#define ARRAYSIZE (MEMSIZE/2)
    #define MAXALLOWEDSIZE (MEMSIZE - MALLOCDATA)
    #define ENDOFNEXT MEMSIZE	// End of Next links
    
    
    /*-- MEMORY DEFINITION AND DATA SECTION INITIALIZATION --*/
    /*
    ----------------------------------------------------------------------------------
    	initialize to,
    [FREEHEAD][SIZE][PREVIOUS][CURRENT][B_Next][B_Prev][B_Free][].....[]
    
    FREEHEAD = MALLOCDATA+4
    SIZE = 0
    PREVIOUS = 0
    CURRENT = 0
    B_Next = ENDOFNEXT				// end of Next links
    B_Prev = 0						// end of Prev links
    B_Free = 0						// end of Free links
    ----------------------------------------------------------------------------------
    */
    unsigned short NEWMALLOC_mem[ARRAYSIZE] = { (MALLOCDATA+4), 0, 0, 0, ENDOFNEXT, 0, 0};
    
    
    
    void * NewMalloc(size_t size)
    {
           // long code
    }
    
    void NewFree(void * location)
    {
    	// long code
    }
    
    #endif
    Half a jiff -- is this your header file (since you have an include guard at the top)? That's not at all what a header file should look like. A header file for this should look roughly like
    Code:
    #ifndef NEWMALLOC_H
    #define NEWMALLOC_H
    
    void * NewMalloc(size_t size);
    void NewFree(void * location);
    #endif
    ...and that's it. Prototypes for the function is pretty much all you want for a header. All that code should go in a .c file, which is compiled separately from the program that uses it (if you're being fancy about it) or at the same time as your program (if you're being less fancy).

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    Quote Originally Posted by tabstop View Post
    As we say, if it's not in the header file, then as far as anybody else is concerned it doesn't exist. What more could you possibly ask for?
    sorry, i dont understand what you say.... maybe its my weak english.. pardon me... can u explain....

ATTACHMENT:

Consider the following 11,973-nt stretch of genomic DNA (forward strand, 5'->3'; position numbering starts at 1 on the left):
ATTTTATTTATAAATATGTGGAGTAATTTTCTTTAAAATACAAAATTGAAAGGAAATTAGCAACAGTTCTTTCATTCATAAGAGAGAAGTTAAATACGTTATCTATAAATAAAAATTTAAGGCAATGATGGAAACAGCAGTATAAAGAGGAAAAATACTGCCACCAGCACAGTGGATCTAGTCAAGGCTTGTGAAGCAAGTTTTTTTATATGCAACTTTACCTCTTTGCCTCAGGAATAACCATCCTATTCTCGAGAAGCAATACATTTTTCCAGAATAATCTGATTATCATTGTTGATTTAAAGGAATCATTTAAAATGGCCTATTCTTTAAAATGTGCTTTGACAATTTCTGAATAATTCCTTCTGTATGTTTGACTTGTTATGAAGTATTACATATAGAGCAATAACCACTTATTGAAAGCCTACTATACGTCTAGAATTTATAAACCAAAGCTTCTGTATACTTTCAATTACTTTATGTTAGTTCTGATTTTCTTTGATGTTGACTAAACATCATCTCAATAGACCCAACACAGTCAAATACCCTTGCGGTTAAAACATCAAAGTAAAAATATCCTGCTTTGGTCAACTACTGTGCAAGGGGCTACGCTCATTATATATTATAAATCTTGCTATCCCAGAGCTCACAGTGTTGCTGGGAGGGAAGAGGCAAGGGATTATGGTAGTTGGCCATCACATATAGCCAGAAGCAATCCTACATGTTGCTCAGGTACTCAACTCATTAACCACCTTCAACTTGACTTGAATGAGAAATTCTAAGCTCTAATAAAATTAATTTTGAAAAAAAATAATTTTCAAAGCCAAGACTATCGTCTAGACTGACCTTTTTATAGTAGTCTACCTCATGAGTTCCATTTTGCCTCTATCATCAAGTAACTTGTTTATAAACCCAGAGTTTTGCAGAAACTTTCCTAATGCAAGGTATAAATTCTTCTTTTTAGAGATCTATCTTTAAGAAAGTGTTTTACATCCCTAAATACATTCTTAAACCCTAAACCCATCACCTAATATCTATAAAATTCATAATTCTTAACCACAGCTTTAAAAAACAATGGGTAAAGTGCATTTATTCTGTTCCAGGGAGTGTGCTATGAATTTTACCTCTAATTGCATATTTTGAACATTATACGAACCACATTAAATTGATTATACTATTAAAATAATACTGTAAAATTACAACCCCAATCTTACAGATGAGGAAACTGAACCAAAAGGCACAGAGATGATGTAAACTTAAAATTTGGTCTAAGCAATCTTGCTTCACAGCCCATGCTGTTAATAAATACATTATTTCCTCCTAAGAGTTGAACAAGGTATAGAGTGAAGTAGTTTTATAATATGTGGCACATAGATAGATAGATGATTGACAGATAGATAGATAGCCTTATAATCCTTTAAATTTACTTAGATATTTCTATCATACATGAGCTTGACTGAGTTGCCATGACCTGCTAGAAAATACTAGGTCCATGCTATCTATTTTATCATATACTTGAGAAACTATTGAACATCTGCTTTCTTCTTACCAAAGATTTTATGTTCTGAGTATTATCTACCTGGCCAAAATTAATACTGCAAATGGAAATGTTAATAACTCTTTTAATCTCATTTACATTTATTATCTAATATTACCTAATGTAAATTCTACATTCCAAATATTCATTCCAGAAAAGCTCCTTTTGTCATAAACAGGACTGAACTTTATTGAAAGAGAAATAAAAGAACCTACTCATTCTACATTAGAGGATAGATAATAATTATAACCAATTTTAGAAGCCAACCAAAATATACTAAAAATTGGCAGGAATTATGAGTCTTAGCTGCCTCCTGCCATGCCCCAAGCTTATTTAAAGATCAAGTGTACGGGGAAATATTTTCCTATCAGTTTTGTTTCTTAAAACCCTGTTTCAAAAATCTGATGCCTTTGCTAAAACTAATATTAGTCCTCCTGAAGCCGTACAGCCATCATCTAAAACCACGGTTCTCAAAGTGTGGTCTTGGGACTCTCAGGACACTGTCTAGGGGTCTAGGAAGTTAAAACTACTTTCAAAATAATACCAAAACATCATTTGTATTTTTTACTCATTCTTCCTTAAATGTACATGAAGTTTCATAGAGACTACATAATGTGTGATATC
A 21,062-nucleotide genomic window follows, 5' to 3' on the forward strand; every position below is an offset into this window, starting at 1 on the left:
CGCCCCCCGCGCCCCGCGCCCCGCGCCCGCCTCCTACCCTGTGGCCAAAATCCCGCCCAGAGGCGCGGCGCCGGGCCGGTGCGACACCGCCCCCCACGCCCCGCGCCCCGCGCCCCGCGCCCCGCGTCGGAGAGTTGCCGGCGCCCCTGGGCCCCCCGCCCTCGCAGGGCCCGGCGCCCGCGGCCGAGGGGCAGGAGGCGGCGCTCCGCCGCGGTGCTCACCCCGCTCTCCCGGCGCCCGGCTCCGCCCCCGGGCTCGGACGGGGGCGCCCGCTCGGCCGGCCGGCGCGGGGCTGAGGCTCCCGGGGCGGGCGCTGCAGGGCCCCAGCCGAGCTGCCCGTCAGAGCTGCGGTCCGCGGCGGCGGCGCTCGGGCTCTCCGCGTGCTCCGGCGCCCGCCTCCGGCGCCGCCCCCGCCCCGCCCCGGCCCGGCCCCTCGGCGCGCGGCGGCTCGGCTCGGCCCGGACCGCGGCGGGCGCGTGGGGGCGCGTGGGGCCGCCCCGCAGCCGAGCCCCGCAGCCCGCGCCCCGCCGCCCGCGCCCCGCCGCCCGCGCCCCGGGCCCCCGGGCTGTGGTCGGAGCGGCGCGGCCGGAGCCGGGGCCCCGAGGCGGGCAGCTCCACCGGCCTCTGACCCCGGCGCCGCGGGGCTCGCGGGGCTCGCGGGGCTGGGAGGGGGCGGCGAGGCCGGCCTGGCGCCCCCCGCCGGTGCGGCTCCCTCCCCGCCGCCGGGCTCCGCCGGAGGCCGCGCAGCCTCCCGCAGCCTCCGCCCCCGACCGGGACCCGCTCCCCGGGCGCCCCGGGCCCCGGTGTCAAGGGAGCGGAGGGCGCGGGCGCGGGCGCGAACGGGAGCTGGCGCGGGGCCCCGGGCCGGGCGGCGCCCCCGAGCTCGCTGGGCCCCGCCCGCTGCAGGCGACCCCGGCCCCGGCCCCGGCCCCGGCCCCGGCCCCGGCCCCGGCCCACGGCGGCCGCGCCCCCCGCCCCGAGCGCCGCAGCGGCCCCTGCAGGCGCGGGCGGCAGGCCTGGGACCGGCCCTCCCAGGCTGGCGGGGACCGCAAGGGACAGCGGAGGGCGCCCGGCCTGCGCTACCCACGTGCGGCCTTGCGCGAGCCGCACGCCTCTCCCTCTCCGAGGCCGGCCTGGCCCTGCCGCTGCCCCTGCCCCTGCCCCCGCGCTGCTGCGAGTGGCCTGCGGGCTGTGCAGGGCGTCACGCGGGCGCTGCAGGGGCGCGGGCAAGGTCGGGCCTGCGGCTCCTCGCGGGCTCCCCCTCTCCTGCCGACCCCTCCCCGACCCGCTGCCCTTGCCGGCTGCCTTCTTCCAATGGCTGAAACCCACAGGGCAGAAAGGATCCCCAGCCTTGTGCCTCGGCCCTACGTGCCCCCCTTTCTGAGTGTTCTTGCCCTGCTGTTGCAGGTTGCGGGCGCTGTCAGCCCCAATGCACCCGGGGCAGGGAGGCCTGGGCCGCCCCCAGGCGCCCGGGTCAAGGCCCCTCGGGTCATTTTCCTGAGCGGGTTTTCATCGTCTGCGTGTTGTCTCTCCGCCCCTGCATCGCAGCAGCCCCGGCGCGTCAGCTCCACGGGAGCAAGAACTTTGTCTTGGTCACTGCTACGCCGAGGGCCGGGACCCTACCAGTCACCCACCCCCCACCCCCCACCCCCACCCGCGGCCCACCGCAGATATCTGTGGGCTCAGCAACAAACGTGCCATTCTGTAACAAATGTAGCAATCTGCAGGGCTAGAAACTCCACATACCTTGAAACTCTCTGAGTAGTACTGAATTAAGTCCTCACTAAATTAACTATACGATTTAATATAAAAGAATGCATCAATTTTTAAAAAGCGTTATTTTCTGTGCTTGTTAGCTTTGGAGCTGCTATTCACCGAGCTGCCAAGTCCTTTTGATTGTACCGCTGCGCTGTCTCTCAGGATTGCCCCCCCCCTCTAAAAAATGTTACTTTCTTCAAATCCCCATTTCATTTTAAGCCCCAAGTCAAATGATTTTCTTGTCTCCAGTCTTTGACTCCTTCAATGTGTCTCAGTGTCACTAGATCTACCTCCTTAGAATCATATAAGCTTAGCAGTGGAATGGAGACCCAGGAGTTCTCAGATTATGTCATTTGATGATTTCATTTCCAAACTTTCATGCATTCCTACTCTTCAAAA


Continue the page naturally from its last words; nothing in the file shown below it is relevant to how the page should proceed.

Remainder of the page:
what i said was that i want to use the same name( NEWMALLOC_mem) inside a program for another variable, but the program will also use this NewMalloc function. so it will make an error rite?

  12. #12
    C++ Witch laserlight's Avatar
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    Quote Originally Posted by Deamonpog
    what i said was that i want to use the same name( NEWMALLOC_mem) inside a program for another variable, but the program will also use this NewMalloc function. so it will make an error rite?
    It depends. For example, if you declare another variable named NEWMALLOC_mem as a local variable in the main function, it would actually be fine. The problem comes if you declare another global variable named NEWMALLOC_mem. This is mostly a theoretical problem since you are already using a prefix to the name, and global variables should be rare anyway, but the solution, as demonstrated by Salem in post #5 and reiterated by me in post #9, is to declare this global array as static.
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    Quote Originally Posted by laserlight View Post
    It depends. For example, if you declare another variable named NEWMALLOC_mem as a local variable in the main function, it would actually be fine. The problem comes if you declare another global variable named NEWMALLOC_mem. This is mostly a theoretical problem since you are already using a prefix to the name, and global variables should be rare anyway, but the solution, as demonstrated by Salem in post #5 and reiterated by me in post #9, is to declare this global array as static.
    Ok, so will using static keyword solve the problem completely? i dont know about it very much.. so now i will look at it...

    thanks everybody for helping me.. thank you very much..

  14. #14
    C++ Witch laserlight's Avatar
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    Quote Originally Posted by Deamonpog
    Ok, so will using static keyword solve the problem completely?
    Yes, but you also have to move the definition of the array to the source file. If you leave it in the header, then each source file that includes the header will have its own version of the array, which is not what you want.
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    Quote Originally Posted by laserlight View Post
    Yes, but you also have to move the definition of the array to the source file. If you leave it in the header, then each source file that includes the header will have its own version of the array, which is not what you want.
    oh... thank you very much for that information too...
    also i tried it... yah... it works great... thanks....